My advice is always to have cash working hard but to keep it safe. Let me offer a couple of solutions for your dollars.
A critical way to begin is to avoid these two common mistakes: greed and laziness. Let's start with greed. I see so many people making foolish decisions in the pursuit of more income — sometimes called reaching for yield. These investors will buy a high-yield bond or high-yield bond funds to get those high yields. But these bonds are also known as junk bonds, and for good reason. They have ultra low credit ratings, which makes them vulnerable to default when the economy turns down. Junk bonds are not only more volatile than high-quality bonds, but they tend to plunge when stocks do — exactly the opposite of what you expect from bonds. In 2008, for example, stocks tumbled 37 percent, and high-yield bonds fell 26.2 percent.
Junk bonds aren't the only investments that disappoint when people reach for yield. Those who bought high-yielding energy-limited partnership funds in 2015 watched them blow up, losing an average 34.8 percent — including reinvested dividends.
On the opposite end of the spectrum are individuals who leave huge sums of money in their bank or investment accounts earning well under 0.25 percent annually. After taxes and inflation (currently at 2.1 percent a year), that's just giving money away. So consider these two options:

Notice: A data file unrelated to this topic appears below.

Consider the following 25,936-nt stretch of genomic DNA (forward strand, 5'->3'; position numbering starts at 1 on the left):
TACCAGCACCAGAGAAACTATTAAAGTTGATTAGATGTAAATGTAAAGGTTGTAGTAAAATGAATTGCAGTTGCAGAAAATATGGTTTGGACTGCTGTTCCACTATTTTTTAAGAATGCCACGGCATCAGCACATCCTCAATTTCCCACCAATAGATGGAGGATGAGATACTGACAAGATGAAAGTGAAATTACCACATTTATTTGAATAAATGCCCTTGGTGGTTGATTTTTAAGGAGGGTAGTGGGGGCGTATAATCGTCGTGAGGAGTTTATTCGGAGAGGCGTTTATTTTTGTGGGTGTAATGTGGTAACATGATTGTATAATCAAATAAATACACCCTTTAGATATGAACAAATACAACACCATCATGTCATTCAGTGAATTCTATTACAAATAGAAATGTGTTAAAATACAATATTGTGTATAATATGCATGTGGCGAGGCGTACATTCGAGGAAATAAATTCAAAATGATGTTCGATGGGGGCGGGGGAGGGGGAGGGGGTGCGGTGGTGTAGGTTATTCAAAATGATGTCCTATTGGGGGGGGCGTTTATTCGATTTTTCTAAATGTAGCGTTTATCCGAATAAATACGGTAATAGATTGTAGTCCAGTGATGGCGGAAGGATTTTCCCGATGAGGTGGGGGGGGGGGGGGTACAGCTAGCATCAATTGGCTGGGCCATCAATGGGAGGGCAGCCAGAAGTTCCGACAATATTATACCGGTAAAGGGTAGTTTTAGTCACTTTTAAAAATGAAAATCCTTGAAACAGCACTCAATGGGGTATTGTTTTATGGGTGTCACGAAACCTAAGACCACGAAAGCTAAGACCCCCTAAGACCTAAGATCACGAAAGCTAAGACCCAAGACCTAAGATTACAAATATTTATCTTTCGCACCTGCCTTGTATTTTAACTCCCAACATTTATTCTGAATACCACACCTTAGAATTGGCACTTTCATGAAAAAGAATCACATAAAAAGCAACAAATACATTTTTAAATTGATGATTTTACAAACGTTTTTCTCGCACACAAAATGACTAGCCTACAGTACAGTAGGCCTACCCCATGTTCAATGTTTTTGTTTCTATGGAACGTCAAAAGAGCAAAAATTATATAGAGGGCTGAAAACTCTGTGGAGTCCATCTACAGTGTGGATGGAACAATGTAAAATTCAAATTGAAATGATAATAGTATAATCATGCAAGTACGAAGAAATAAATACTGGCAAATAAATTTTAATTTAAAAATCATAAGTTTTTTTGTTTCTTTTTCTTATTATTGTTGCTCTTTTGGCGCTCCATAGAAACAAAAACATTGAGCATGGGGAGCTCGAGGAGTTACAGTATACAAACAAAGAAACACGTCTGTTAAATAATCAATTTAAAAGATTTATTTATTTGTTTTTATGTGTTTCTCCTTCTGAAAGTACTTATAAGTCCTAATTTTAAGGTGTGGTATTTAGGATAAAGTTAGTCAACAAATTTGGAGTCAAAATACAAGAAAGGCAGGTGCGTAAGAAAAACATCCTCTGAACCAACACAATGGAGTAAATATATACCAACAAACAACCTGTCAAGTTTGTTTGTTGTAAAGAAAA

Stash your cash in the right places
According to the Federal Deposit Insurance Corp. (FDIC), as of Jan. 27, 2020, the average interest checking account paid only 0.06 percent annually. Bank savings accounts yielded 0.09 percent, and bank money market accounts yielded slightly more, at 0.16 percent. For each $10,000, you earn only between $6 and $16 a year.
Some banks and credit unions pay far more. I regularly look at sites like DepositAccounts and Bankrate. These show some banks and credit unions paying 2 percent or more, which equates to $200 a year for each $10,000. Make sure you are stashing cash in a bank or credit union backed by either the FDIC or the National Credit Union Administration (NCUA), both government agencies. There are some institutions that offer higher rates, but those investments are not backed by the federal government. Stashing cash in these falls under the category of greed, mentioned earlier, which may result in your losing some or all of your principal.